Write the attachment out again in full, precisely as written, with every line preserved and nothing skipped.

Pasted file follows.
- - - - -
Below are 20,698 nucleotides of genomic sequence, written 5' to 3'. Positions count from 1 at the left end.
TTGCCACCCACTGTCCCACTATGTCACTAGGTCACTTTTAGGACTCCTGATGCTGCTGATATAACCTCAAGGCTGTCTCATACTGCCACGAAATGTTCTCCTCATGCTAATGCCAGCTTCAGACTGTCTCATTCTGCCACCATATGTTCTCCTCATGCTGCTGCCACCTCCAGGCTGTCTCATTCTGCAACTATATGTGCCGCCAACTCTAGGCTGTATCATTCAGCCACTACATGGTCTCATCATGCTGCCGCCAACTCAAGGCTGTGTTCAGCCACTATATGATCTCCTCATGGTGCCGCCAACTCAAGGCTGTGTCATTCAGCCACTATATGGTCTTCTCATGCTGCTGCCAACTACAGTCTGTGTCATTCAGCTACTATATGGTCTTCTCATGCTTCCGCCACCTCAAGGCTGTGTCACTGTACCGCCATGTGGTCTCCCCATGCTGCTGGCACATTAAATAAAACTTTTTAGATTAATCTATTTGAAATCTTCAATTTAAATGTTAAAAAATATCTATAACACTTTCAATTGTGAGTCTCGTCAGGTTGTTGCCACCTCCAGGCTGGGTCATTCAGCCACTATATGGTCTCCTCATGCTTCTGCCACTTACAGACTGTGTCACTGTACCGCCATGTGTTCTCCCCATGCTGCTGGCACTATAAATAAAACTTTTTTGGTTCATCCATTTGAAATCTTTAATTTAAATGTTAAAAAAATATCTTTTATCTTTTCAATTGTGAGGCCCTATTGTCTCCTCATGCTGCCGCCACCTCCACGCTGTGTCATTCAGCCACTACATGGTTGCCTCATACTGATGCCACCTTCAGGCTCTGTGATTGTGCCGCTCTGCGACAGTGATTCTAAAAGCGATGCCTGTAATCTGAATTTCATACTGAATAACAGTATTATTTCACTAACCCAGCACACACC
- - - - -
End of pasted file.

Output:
Below are 20,698 nucleotides of genomic sequence, written 5' to 3'. Positions count from 1 at the left end.
TTGCCACCCACTGTCCCACTATGTCACTAGGTCACTTTTAGGACTCCTGATGCTGCTGATATAACCTCAAGGCTGTCTCATACTGCCACGAAATGTTCTCCTCATGCTAATGCCAGCTTCAGACTGTCTCATTCTGCCACCATATGTTCTCCTCATGCTGCTGCCACCTCCAGGCTGTCTCATTCTGCAACTATATGTGCCGCCAACTCTAGGCTGTATCATTCAGCCACTACATGGTCTCATCATGCTGCCGCCAACTCAAGGCTGTGTTCAGCCACTATATGATCTCCTCATGGTGCCGCCAACTCAAGGCTGTGTCATTCAGCCACTATATGGTCTTCTCATGCTGCTGCCAACTACAGTCTGTGTCATTCAGCTACTATATGGTCTTCTCATGCTTCCGCCACCTCAAGGCTGTGTCACTGTACCGCCATGTGGTCTCCCCATGCTGCTGGCACATTAAATAAAACTTTTTAGATTAATCTATTTGAAATCTTCAATTTAAATGTTAAAAAATATCTATAACACTTTCAATTGTGAGTCTCGTCAGGTTGTTGCCACCTCCAGGCTGGGTCATTCAGCCACTATATGGTCTCCTCATGCTTCTGCCACTTACAGACTGTGTCACTGTACCGCCATGTGTTCTCCCCATGCTGCTGGCACTATAAATAAAACTTTTTTGGTTCATCCATTTGAAATCTTTAATTTAAATGTTAAAAAAATATCTTTTATCTTTTCAATTGTGAGGCCCTATTGTCTCCTCATGCTGCCGCCACCTCCACGCTGTGTCATTCAGCCACTACATGGTTGCCTCATACTGATGCCACCTTCAGGCTCTGTGATTGTGCCGCTCTGCGACAGTGATTCTAAAAGCGATGCCTGTAATCTGAATTTCATACTGAATAACAGTATTATTTCACTAACCCAGCACACACC